Act No. 87-183, Acts of Alabama 1987 (Ala.Code 1975, §§ 6-11-1 through 6-11-7), contains a severability clause (§ 7):
ANSWER TO CERTIFIED QUESTION:
The sentence in § 6-11-1 providing that "The fact-finder shall not reduce any future damages to present value"; all of § 6-11-3; and, consequently, all of § 6-11-4, since it has no operative effect apart from § 6-11-3; and all of § 6-11-5 violate §§ 11 and 13 of the Constitution, when a jury has been demanded, and as applied to the case of Billy Ray Clark and Halliburton Industrial Services Division v. Container Corporation of America, Inc.
We have a real concern about § 6-11-4(4) ("No certificate of judgment shall issue or be recorded against any defendant for that portion of an award of future damages which is structured") on several constitutional grounds; however, that sentence is inoperative without § 6-11-3; therefore, we omit any separate discussion of that sentence.
We also omit any discussion of whether § 6-11-3 violates Article I, § 6, or Article III, § 42, of the Constitution, because such a discussion is not necessary for the resolution of the case before the United States District Court for the Southern District of Alabama.
CERTIFIED QUESTION ANSWERED.
SHORES, ADAMS, STEAGALL, KENNEDY and INGRAM, JJ., concur in the result.
MADDOX, J., dissents.
ADAMS, Justice (concurring in the result).
Although I agree that Ala.Code 1975, § 6-11-3, violates the right to a trial by jury, I fundamentally disagree with the premises upon which the principal opinion stands. The opinion purports to hold that § 6-11-3 violates Ala. Const.1901, art. I, § 11, because the statute impairs a jury's factfinding function. However, the opinion appears to stand on at least three distinct propositions, none of which, in my view, is supported by law or logic. Consequently, I write specially to point out what I perceive to be the most serious weaknesses in the analysis of this constitutional issue.
The opinion's analysis of the unconstitutionality of § 6-11-3 begins with what I shall call "Proposition One," which is that "§ 11 of the Constitution has never been interpreted by this Court ... as doing more than restricting the legislature from denying or impairing the fundamental requisites of a jury, which are that the jury be composed of 12 persons, that they be impartial, and that their verdict be unanimous." At 187-188. A second proposition found in the opinion asserts that the second proviso in Amendment 328, § 6.11, "added something" not originally guaranteed by § 11, that is, an express reference to the common law comparable to that contained in U.S. Const. amend. VII. The opinion also appears to rest on a third proposition, which is that Amendment 328, § 6.11, preserves for Alabama litigants constitutional protection for the factfinding function of juries as that function existed at common law. The opinion consequently invites the conclusion that if the factfinding function of the jury is protected by the Constitution of Alabama, then it is protected by Amendment 328, § 6.11, not by § 11.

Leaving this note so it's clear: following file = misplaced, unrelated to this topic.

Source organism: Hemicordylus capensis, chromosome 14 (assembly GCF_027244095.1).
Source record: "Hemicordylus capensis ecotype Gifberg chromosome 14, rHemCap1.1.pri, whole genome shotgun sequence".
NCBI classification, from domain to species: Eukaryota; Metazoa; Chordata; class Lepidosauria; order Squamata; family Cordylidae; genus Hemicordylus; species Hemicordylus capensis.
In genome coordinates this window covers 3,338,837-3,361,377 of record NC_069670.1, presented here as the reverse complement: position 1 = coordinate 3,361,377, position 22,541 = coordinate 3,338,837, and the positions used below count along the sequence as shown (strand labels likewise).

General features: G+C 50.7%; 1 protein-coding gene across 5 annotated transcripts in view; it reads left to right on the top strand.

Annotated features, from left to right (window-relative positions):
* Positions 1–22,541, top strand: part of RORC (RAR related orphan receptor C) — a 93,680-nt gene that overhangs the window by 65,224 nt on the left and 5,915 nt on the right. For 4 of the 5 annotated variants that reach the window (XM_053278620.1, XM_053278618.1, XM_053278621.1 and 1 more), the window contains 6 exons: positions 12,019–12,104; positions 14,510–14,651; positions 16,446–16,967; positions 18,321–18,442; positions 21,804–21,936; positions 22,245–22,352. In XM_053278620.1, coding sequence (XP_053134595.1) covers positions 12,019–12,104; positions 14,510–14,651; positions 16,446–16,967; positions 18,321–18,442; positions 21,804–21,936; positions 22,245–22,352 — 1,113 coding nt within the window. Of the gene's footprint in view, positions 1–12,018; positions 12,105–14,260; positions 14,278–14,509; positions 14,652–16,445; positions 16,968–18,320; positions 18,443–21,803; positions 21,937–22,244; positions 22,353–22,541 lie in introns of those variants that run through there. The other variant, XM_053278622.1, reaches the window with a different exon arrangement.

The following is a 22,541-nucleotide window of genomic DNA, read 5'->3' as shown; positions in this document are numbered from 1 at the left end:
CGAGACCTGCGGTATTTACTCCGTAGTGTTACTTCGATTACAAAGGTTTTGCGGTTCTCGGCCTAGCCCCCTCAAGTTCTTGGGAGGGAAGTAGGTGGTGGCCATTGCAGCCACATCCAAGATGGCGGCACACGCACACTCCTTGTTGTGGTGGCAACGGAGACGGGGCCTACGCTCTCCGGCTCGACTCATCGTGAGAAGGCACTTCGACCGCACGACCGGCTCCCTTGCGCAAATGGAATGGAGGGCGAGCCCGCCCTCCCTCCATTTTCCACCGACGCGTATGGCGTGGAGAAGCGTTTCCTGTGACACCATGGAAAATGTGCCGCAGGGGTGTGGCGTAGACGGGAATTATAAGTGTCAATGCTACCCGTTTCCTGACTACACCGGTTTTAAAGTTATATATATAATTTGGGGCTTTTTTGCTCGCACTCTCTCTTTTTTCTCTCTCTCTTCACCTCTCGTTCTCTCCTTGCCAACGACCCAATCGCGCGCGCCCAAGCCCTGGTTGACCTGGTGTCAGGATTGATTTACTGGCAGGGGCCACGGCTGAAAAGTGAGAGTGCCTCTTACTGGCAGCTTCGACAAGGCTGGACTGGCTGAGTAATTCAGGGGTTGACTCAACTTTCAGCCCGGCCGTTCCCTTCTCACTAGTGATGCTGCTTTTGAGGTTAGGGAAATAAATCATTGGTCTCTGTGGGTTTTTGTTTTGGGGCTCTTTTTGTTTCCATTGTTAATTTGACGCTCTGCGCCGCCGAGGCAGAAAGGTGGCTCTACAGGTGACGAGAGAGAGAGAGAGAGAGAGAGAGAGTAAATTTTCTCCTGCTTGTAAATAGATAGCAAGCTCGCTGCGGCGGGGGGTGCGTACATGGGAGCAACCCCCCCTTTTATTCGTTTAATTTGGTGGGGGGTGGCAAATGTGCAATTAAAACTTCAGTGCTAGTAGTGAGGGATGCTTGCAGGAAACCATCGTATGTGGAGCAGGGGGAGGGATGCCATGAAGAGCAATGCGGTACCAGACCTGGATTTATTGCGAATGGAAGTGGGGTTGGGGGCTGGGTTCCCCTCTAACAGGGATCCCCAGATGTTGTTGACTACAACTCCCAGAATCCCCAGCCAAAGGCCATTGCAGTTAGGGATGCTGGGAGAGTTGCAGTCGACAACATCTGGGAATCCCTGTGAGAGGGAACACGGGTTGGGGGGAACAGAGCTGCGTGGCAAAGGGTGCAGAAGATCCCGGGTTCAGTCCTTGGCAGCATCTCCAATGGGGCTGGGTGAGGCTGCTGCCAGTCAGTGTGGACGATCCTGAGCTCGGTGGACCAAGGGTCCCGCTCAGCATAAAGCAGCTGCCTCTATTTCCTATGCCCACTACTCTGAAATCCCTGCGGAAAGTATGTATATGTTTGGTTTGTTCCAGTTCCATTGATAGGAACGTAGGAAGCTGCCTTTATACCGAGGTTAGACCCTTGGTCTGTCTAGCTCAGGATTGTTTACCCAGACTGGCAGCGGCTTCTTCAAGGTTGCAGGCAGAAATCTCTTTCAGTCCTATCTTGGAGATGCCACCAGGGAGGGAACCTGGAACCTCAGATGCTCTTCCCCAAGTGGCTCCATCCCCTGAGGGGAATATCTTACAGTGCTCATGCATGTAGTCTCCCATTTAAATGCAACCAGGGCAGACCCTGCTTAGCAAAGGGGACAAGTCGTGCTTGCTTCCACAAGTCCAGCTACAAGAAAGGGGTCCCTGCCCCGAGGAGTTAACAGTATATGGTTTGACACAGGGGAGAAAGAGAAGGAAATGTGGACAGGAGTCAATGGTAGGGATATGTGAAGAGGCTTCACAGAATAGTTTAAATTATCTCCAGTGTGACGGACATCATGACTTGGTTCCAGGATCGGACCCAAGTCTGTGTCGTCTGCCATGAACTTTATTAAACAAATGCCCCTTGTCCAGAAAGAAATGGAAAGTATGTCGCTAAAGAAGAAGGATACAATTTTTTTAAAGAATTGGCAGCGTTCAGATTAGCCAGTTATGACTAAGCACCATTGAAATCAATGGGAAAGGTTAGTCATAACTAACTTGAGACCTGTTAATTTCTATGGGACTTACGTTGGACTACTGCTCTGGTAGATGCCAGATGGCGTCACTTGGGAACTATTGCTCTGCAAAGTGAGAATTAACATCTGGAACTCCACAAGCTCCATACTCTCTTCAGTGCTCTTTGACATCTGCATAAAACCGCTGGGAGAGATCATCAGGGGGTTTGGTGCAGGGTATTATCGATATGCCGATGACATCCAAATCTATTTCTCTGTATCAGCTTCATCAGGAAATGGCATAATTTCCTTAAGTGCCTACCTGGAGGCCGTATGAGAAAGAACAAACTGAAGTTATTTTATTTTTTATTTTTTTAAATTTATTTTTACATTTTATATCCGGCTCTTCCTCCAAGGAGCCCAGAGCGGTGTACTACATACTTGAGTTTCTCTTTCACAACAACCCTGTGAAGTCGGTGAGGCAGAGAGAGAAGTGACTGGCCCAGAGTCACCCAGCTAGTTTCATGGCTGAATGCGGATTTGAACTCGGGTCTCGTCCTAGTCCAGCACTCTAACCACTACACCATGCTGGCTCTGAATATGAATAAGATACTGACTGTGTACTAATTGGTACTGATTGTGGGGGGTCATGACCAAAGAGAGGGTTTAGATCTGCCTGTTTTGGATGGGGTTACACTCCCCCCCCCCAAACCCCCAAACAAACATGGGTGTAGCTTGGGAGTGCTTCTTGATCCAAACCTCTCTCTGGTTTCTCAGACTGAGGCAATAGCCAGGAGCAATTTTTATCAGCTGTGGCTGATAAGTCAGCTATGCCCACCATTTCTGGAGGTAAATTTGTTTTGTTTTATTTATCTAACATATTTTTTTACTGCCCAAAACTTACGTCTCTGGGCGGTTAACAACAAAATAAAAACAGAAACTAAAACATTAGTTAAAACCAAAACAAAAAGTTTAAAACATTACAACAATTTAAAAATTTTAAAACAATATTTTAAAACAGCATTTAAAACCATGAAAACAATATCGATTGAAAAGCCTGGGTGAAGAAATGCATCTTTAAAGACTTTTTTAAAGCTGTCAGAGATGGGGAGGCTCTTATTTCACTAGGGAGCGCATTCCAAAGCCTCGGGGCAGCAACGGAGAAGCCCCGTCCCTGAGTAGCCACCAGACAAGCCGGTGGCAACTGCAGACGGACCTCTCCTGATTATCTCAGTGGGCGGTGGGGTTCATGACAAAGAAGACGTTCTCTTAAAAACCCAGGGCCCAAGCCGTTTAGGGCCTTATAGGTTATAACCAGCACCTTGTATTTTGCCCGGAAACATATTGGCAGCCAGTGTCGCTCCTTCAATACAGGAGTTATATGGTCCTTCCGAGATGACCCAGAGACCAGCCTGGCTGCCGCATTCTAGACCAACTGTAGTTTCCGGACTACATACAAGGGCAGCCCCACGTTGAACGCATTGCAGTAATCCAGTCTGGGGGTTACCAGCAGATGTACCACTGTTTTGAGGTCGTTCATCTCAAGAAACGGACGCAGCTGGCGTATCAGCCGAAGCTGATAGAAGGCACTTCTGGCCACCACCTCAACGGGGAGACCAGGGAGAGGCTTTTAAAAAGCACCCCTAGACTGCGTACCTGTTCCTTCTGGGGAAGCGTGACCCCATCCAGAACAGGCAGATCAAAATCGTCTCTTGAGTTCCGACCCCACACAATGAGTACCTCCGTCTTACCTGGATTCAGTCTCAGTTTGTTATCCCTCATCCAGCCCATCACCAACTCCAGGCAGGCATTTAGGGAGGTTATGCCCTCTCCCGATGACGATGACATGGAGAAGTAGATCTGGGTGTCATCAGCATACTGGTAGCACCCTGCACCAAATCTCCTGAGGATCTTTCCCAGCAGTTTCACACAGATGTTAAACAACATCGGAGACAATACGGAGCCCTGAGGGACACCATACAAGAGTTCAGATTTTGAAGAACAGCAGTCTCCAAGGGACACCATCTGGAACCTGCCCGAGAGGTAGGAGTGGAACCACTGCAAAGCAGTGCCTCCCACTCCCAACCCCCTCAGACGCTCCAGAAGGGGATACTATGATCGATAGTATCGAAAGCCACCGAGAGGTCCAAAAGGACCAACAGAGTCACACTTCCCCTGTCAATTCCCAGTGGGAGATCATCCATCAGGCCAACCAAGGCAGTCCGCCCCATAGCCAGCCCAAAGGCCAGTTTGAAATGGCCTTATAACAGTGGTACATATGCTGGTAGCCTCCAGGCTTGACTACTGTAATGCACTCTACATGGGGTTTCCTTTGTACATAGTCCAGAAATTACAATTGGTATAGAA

This Court has never, in a proper holding, narrowly interpreted the scope of § 11 as guaranteeing only (1) impartiality, (2) duodecimality, and (3) unanimity, to the exclusion of the jury's factfinding function as that function existed at common law. The language that gives rise to this proposition
In that case, the defendant in a misdemeanor prosecution attempted to waive his right to a jury trial under a statute that required defendants, in order to preserve that right, to demand a trial by jury within five days of arrest or of the giving of bond. Nevertheless, at the request of the prosecution, which was made "several months after the prosecution had begun," the trial court conducted a jury trial. The defendant contended that his constitutional right to a fair trial was violated by this noncompliance with the statute. This Court, holding that the prosecution's request for a jury trial was not timely, reversed the judgment of the trial court. Although no issue was raised regarding the power of the legislature to provide for a waiver of the right to a trial by jury, the Court preliminarily discussed the subject in general terms. The Court's discussion, which was entirely unnecessary to the disposition of the issue presented, contained the statement that forms the basis of Proposition One.
The one case cited in Baader in support of this dictum was Spivey v. State, 172 Ala. 391, 397, 56 So. 232 (1911). Spivey, however, contains no formula regarding the "fundamental requisites of a jury" such as that which appears in Baader; nor is such a restriction on the scope of constitutional protection fairly inferable from Spivey.
The Baader dictum was once more cited by this Court in Kirk v. State, 247 Ala. 43, 22 So.2d 431 (1945). Immediately following its reference to the language in Baader, however, this Court added the following qualification:
Kirk, 247 Ala. at 45, 22 So.2d at 432 (emphasis added). It is thus clear that an application of the tripartite formula expressed in the Baader dictum was equally unnecessary to the resolution of the issue in Kirk.